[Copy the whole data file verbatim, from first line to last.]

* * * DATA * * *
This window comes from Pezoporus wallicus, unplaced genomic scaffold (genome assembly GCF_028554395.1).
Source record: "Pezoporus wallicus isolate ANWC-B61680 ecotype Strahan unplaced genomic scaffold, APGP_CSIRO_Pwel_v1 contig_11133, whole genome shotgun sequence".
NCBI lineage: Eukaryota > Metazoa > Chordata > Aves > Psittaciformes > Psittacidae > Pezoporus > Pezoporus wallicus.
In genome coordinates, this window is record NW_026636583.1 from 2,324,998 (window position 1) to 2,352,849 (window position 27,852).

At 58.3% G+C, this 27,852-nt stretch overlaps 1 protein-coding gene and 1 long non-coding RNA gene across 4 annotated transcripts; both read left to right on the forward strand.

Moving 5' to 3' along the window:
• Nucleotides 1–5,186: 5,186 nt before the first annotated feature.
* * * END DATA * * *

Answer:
This window comes from Pezoporus wallicus, unplaced genomic scaffold (genome assembly GCF_028554395.1).
Source record: "Pezoporus wallicus isolate ANWC-B61680 ecotype Strahan unplaced genomic scaffold, APGP_CSIRO_Pwel_v1 contig_11133, whole genome shotgun sequence".
NCBI lineage: Eukaryota > Metazoa > Chordata > Aves > Psittaciformes > Psittacidae > Pezoporus > Pezoporus wallicus.
In genome coordinates, this window is record NW_026636583.1 from 2,324,998 (window position 1) to 2,352,849 (window position 27,852).

At 58.3% G+C, this 27,852-nt stretch overlaps 1 protein-coding gene and 1 long non-coding RNA gene across 4 annotated transcripts; both read left to right on the forward strand.

Moving 5' to 3' along the window:
• Nucleotides 1–5,186: 5,186 nt before the first annotated feature.